Ryan Breymaier has been making a strong name for himself as a highly skilled singlehanded and shorthanded skipper, both on the IMOCA 60 and maxi multi-hull circuits.
Breymaier is unusual in that he’s an American with aspirations to race in the Vendee Globe, the singlehanded, nonstop-around-the-world race that starts and ends in France, and which is almost entirely a French affair. Breymaier has lived in France for years and has become a part of the IMOCA culture but, sadly, his Vendee Globe dreams for 2016 have been curtailed by a lack of sponsorship, despite a world-class sailing resume.
If Breymaier was French, there’s little question that he would have a strong sponsorship program and a now-generation IMOCA 60 behind him for this year’s Vendee Globe. Instead, Breymaier has been focusing on obliterating longstanding distance-racing records, including the Newport to Bermuda record and the Los Angeles to Hawaii record, both of which he smashed while skippering Lending Club 2, the 105-foot trimaran that now bears Idec livery.
This year, Breymaier has signed on with John Sangmeister’s Tritium Racing program (Breymaier had sailed with Sangmeister and the Tritium Racing program in 2013 for an attempt on the Transpac record, which they narrowly missed), and together the team plans to attempt to break three West Coast records, namely the Newport to Ensenada Race, the Swiftsure Race, and the Race to Alaska aboard their highly modified ORMA 73 trimaran. I caught up with Breymaier to learn more about his plans to sail in the Pacific Northwest this summer.
Can you give me some background on the Tritium Racing program?
Tritium is the brainchild of a guy named John Sangmeister, who is a restaurateur and former America’s Cup sailor, who lives in Long Beach. We have been working together since before the Transpac in 2013. John actually called me up out of the blue in Europe saying he wanted to find a big multi-hull to break the Transpac race record with, and could I help him with that. One thing led to another and I ended up sort of taking care of the project for him, putting the boat back together and all that kind of stuff. So, that’s the very background story.
We tried to do the Transpac in 2013, and missed the record by two hours, due to a lot of collisions with stuff in the water on the way to Hawaii. Since then, the boat has kind of been in a state of suspended animation, if you will, sitting in Richmond in California, and we’ve just put it back together now to try to do these other three events this year.
So what inspired you guys to come up to the Pacific Northwest?
John is a big fan of [the late, great] Steve Fossett and he’s trying to get some of his West Coast records. The Ensenada Race and the Swiftsure Race are both records that Steve Fossett holds in the multi-hull, so our idea is to break those. When John heard about the Race to Alaska, he couldn’t resist, he likes these kind of crazy things. It all sort of worked out with the schedule, had a nice, early season for us and it makes it worthwhile to put the old boat back together again.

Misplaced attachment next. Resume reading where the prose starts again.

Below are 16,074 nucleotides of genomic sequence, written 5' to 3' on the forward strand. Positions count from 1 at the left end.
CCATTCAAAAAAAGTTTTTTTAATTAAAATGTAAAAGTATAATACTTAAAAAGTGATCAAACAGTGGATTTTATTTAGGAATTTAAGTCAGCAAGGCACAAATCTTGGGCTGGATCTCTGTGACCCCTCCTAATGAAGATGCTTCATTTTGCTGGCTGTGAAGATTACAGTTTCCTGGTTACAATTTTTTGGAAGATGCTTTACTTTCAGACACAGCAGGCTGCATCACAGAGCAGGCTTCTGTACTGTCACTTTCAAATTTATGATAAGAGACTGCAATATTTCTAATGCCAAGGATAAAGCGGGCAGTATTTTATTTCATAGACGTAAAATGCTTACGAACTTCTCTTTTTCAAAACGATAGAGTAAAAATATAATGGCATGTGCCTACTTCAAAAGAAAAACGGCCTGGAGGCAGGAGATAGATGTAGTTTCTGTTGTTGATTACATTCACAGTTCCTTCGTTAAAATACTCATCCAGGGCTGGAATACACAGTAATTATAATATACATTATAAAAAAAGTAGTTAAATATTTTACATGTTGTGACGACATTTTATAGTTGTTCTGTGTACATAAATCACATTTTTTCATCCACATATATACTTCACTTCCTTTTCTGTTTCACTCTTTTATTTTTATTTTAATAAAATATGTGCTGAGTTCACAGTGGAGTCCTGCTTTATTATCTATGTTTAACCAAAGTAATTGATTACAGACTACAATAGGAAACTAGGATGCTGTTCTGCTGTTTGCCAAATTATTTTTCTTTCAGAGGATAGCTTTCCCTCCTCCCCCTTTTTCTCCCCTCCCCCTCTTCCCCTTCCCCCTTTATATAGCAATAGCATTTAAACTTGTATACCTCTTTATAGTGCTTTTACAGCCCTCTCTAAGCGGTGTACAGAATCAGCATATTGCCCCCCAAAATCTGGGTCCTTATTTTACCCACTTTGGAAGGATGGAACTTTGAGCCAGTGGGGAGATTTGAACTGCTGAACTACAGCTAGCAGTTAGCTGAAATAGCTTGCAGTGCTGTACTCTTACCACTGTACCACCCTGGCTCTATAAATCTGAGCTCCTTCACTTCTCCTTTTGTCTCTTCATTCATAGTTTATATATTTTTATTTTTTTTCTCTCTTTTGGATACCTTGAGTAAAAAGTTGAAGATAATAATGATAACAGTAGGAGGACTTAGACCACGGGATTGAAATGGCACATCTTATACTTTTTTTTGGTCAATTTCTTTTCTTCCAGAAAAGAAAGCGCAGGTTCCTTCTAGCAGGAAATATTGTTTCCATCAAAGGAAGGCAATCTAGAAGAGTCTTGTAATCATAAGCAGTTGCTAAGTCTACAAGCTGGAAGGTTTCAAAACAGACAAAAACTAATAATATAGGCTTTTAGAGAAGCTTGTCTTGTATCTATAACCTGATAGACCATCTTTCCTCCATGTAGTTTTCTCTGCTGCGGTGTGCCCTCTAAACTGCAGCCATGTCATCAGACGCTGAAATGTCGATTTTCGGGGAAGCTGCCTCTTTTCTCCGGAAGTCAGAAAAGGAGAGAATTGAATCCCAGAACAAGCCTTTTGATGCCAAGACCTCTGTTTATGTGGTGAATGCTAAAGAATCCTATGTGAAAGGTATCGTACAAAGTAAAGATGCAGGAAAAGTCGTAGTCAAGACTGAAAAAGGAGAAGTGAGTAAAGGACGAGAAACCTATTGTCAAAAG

Does John come race with you guys?
Oh yeah, all the time. He’s 54 years old, [and] he’s in good shape. He’s a former America’s Cup guy, so he knows what he’s doing.
For Swiftsure, do you guys think there’s a pretty good chance that a new record is in the offing?
You know, I think we do if we have the perfect weather. Just like all this stuff, it’s weather-dependent. We’ve got a pretty quick boat, so we really have to move quickly, but our boat is a lot more modern [than Fossett’s] I would say, and for that reason I think we have a good chance, assuming we have good conditions.
What conditions are you guys looking for?
Breeze. Lots of it!
I would assume that the prevailing conditions are probably in or out of the Strait there, but if we had a nice Northwesterly or one of those [weather systems that] come down over the northern shore there and fill in enough that we wouldn’t have to tack all the time, then that would make things a lot easier.
So last year in the Race to Alaska, Team Elsie Piddock on an Ian Farrier-designed F25-C, turned out a really impressive time that a lot of people don’t think could necessarily be broken easily because of how they made it through Seymour Narrows. How confident you guys are that you can break their that record?
Well, we haven’t done the race, so it’s really hard to say, but 750 miles on a 72-foot multi hull generally, no matter what point of sail you’re on, does not take four days! So I think we have a very good chance of breaking the record.
For us, this is more about the challenge of being able to go up there and sail the boat around without a motor, which I think is really the spirit of what the organizers are looking for as well. It’s not very often that you sail these boats around without a tender to drag you off the dock and a motor to help and all the rest of it.
So we’re trying to do something cool with the boat that we have, and the record…it’s a goal, but it’s not the main goal. The goal is to go up there and have fun in the spirit of the race.